With a local partner, Development Aid from People to People (DAPP), IITA is implementing a nutrition-sensitive agriculture-based intervention. This is named SUN – or Scaling-upNutrition: the first 1000 critical days from pregnancy until a child turns 2 years old. The SUN project aims to enhance the nutrition and health status of children under 2 years and pregnant or lactating women through increased production of different crops, dietary diversification, and the consumption of these nutrient-rich crops in poor smallholder farming communities in Luapula, Eastern, and Northern Provinces of Zambia.
The project is being supported by UK Aid, Irish Aid, the Government of Sweden, and the Zambian Government through the Ministry of Agriculture and Livestock.
In an interview, Mrs Elizabeth Tembo, a project beneficiary and a mother who recently gave birth in Kapara, Chipata, in the Eastern Province of Zambia, said she was grateful to the SUN project from IITA/DAPP. She had learned a lot about improved farming practices that integrate high-yielding varieties of nutritious crops, such as cowpea, soybean, and legumes, as well as fruits and a variety of green, leafy vegetables. She also related how the project taught her how to prepare a variety of tasty dishes that use the crops she grows in her own field.
“My family really likes these dishes, and I know that they are good for them as well as for me and my baby since I am still breastfeeding him,” Mrs Tembo narrated.
Apart from growing and using the nutritious crops, Mrs Tembo also learned traditional pest control methods which she is applying on her field. She said she was teaching other women in her community about the things she has learned from the SUN project to help to reduce the high prevalence of malnutrition and stunting among children.
In Lundazi, Mrs Lyness Zimba says that the she has been regularly attending the weekly training given to women like her in her community by agricultural and health specialists working under the SUN project. “They teach us the basics of nutrition, the importance of feeding our children nutritious foods, and how to cultivate and use various nutrient-rich crops in our homesteads. The project also gave us cookery recipes that make use of the crops.”
“Apart from the obvious health benefits
of the crops being espoused by the
project, the simple act of gaining knowledge about nutrition for my family is empowering,” she added. “I will definitely continue to practice what I have learned even after the project, for my sake and the sake of my children.”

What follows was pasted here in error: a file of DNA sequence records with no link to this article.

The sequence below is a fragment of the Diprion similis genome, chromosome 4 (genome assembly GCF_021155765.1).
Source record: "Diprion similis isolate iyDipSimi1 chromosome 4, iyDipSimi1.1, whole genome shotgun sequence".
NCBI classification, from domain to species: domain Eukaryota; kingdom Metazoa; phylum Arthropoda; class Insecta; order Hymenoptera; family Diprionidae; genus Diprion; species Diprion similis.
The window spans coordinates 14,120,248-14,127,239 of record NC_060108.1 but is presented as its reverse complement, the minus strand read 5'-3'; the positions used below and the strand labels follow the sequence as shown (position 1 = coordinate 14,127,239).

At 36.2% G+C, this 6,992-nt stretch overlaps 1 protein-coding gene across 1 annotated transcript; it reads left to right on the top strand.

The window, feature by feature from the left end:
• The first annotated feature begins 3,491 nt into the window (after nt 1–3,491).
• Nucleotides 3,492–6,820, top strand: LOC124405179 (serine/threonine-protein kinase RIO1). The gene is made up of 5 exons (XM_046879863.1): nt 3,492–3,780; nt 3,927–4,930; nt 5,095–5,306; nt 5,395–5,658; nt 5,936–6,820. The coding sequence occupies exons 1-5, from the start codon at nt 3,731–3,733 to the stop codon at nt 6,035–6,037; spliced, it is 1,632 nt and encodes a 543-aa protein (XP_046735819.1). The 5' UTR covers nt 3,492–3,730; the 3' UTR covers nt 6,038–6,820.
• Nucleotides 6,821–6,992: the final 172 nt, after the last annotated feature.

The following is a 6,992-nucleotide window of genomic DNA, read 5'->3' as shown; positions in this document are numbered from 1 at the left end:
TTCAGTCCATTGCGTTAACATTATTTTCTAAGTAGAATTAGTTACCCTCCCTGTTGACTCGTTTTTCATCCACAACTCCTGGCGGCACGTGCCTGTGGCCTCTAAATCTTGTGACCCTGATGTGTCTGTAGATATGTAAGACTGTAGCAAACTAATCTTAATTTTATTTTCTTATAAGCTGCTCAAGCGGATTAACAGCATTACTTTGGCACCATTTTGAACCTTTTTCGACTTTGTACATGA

SUN participants in Kasama and Mansa in the Northern Province of the country also aired their appreciation of IITA/DAPP for bringing the project in their communities. They indicated that they had benefited a lot and would adopt the practices they had learned to reduce malnutrition and stunting in their families.
The SUN project continues to provide participating farmers in its project areas with training on improved agronomic practices, seed multiplication, the need for timely planting and weeding, cultivating diverse crops rich in protein and vitamin A, and the utilization and processing of the crops.
IITA and DAPP have also linked the farmers to other organizations that are training
them on improved crop storage and preservation.
The IITA Southern African Hub was established barely three years ago. In this short period of time, the hub has rapidly grown from eight scientists to 15 and more than 60 support staff.
Our goal is to achieve greater food security and availability by intensifying and diversifying the maize-dominated cropping systems without compromising the natural resource base and to increase farmers’ incomes by providing more marketing opportunities through value addition and enterprise development.
We are implementing more than 10 research projects, which represent a continuum from fundamental discoveries to adaptive research that applies findings to actual production, processing, marketing, and natural resource management. Our main research foci are in the areas of soybean and cassava breeding, agronomy, food safety, human nutrition, and socio-economics. We share our results through popular media, field days, workshops, seminars, and peer-reviewed publications.
We serve our main clientele―the small-scale producers and processors―by developing sustainable farming and food systems. Although faced with limited research facilities, we have been able to provide a favorable training environment for students, technicians, and scientists from local partners and national programs. We have also produced and distributed large quantities of breeder and foundation seeds, and developed crop management and processing technologies with the aim of benefitting millions of farmers in the region.